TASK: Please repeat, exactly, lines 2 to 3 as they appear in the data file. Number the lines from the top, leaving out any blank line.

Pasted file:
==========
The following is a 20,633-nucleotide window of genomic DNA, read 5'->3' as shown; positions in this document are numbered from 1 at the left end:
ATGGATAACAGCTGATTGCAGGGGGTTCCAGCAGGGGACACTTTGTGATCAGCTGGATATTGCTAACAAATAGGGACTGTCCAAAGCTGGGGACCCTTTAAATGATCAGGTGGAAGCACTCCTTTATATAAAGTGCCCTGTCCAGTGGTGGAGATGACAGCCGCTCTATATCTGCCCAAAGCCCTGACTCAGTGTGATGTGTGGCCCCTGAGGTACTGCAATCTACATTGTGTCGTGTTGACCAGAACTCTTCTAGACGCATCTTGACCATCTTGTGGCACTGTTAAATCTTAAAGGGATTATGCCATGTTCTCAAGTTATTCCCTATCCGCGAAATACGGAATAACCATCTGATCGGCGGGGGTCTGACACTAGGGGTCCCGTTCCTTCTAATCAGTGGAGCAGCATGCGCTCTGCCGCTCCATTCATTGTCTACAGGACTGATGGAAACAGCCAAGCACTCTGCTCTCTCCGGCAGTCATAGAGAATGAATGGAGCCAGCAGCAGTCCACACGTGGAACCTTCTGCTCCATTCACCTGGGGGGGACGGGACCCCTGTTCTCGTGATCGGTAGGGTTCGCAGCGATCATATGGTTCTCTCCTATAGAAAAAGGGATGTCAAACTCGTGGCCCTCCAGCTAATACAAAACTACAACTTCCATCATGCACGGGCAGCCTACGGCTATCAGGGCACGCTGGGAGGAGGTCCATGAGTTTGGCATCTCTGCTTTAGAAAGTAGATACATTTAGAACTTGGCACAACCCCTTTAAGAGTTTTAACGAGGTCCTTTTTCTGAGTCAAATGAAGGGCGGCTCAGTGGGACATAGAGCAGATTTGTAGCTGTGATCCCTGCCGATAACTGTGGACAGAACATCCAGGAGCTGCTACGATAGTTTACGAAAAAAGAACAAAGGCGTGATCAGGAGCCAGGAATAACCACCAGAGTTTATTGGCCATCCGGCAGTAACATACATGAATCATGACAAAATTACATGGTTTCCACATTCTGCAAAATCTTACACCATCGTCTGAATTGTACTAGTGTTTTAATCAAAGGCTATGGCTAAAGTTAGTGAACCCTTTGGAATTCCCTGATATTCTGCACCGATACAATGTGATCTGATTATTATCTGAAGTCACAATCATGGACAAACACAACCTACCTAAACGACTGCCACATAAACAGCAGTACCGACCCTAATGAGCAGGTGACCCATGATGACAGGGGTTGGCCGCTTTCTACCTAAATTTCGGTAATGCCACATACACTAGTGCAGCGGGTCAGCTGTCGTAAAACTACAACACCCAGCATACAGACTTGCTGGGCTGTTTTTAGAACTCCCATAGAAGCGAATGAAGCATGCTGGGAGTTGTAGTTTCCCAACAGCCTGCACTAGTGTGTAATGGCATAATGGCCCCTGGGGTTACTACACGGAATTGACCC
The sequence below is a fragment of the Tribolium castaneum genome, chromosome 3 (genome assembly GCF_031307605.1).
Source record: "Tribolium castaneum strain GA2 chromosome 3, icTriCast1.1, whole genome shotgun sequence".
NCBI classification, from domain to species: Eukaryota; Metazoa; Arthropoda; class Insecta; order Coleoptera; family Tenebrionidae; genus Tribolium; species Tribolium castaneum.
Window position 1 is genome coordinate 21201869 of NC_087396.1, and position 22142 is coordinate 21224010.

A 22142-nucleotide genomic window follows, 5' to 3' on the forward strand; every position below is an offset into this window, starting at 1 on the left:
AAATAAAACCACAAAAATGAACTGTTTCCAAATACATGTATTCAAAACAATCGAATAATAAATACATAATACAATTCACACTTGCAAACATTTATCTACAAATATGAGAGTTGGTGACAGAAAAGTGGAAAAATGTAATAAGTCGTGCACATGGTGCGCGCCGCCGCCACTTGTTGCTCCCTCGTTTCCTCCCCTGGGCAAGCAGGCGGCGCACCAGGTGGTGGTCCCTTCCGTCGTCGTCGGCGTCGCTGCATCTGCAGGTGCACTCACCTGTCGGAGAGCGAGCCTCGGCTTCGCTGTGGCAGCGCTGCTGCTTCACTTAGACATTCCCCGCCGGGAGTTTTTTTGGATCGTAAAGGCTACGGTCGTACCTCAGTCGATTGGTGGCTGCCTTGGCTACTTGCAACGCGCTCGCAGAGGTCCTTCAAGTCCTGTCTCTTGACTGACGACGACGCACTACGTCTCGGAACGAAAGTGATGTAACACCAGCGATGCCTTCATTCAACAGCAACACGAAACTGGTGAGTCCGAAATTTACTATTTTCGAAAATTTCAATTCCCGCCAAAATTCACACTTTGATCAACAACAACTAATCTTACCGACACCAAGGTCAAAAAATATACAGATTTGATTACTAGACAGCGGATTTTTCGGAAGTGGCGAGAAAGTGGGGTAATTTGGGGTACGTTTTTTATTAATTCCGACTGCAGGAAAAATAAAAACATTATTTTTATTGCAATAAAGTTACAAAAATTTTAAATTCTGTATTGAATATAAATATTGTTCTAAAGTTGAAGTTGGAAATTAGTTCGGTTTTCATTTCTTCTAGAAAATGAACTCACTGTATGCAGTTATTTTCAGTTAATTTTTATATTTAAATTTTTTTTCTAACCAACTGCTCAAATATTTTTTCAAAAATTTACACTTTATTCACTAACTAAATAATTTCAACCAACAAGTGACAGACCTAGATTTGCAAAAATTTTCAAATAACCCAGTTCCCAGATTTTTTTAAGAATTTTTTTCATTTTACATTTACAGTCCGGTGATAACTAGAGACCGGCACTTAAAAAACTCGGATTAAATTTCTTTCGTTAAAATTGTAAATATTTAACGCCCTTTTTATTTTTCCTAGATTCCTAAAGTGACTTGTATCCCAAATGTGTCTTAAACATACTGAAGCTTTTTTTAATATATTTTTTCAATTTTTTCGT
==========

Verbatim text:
ATGGATAACAGCTGATTGCAGGGGGTTCCAGCAGGGGACACTTTGTGATCAGCTGGATATTGCTAACAAATAGGGACTGTCCAAAGCTGGGGACCCTTTAAATGATCAGGTGGAAGCACTCCTTTATATAAAGTGCCCTGTCCAGTGGTGGAGATGACAGCCGCTCTATATCTGCCCAAAGCCCTGACTCAGTGTGATGTGTGGCCCCTGAGGTACTGCAATCTACATTGTGTCGTGTTGACCAGAACTCTTCTAGACGCATCTTGACCATCTTGTGGCACTGTTAAATCTTAAAGGGATTATGCCATGTTCTCAAGTTATTCCCTATCCGCGAAATACGGAATAACCATCTGATCGGCGGGGGTCTGACACTAGGGGTCCCGTTCCTTCTAATCAGTGGAGCAGCATGCGCTCTGCCGCTCCATTCATTGTCTACAGGACTGATGGAAACAGCCAAGCACTCTGCTCTCTCCGGCAGTCATAGAGAATGAATGGAGCCAGCAGCAGTCCACACGTGGAACCTTCTGCTCCATTCACCTGGGGGGGACGGGACCCCTGTTCTCGTGATCGGTAGGGTTCGCAGCGATCATATGGTTCTCTCCTATAGAAAAAGGGATGTCAAACTCGTGGCCCTCCAGCTAATACAAAACTACAACTTCCATCATGCACGGGCAGCCTACGGCTATCAGGGCACGCTGGGAGGAGGTCCATGAGTTTGGCATCTCTGCTTTAGAAAGTAGATACATTTAGAACTTGGCACAACCCCTTTAAGAGTTTTAACGAGGTCCTTTTTCTGAGTCAAATGAAGGGCGGCTCAGTGGGACATAGAGCAGATTTGTAGCTGTGATCCCTGCCGATAACTGTGGACAGAACATCCAGGAGCTGCTACGATAGTTTACGAAAAAAGAACAAAGGCGTGATCAGGAGCCAGGAATAACCACCAGAGTTTATTGGCCATCCGGCAGTAACATACATGAATCATGACAAAATTACATGGTTTCCACATTCTGCAAAATCTTACACCATCGTCTGAATTGTACTAGTGTTTTAATCAAAGGCTATGGCTAAAGTTAGTGAACCCTTTGGAATTCCCTGATATTCTGCACCGATACAATGTGATCTGATTATTATCTGAAGTCACAATCATGGACAAACACAACCTACCTAAACGACTGCCACATAAACAGCAGTACCGACCCTAATGAGCAGGTGACCCATGATGACAGGGGTTGGCCGCTTTCTACCTAAATTTCGGTAATGCCACATACACTAGTGCAGCGGGTCAGCTGTCGTAAAACTACAACACCCAGCATACAGACTTGCTGGGCTGTTTTTAGAACTCCCATAGAAGCGAATGAAGCATGCTGGGAGTTGTAGTTTCCCAACAGCCTGCACTAGTGTGTAATGGCATAATGGCCCCTGGGGTTACTACACGGAATTGACCC
The sequence below is a fragment of the Tribolium castaneum genome, chromosome 3 (genome assembly GCF_031307605.1).